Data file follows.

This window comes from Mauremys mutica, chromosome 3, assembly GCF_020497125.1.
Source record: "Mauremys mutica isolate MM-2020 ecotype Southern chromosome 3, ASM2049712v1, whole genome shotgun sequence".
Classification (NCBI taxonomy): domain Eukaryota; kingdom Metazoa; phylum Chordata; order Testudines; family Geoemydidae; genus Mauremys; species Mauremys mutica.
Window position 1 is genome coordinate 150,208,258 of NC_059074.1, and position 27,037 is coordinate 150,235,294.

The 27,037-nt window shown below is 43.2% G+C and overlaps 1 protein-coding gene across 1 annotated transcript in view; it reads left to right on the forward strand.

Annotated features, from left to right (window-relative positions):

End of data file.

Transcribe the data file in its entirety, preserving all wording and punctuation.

This window comes from Mauremys mutica, chromosome 3, assembly GCF_020497125.1.
Source record: "Mauremys mutica isolate MM-2020 ecotype Southern chromosome 3, ASM2049712v1, whole genome shotgun sequence".
Classification (NCBI taxonomy): domain Eukaryota; kingdom Metazoa; phylum Chordata; order Testudines; family Geoemydidae; genus Mauremys; species Mauremys mutica.
Window position 1 is genome coordinate 150,208,258 of NC_059074.1, and position 27,037 is coordinate 150,235,294.

The 27,037-nt window shown below is 43.2% G+C and overlaps 1 protein-coding gene across 1 annotated transcript in view; it reads left to right on the forward strand.

Annotated features, from left to right (window-relative positions):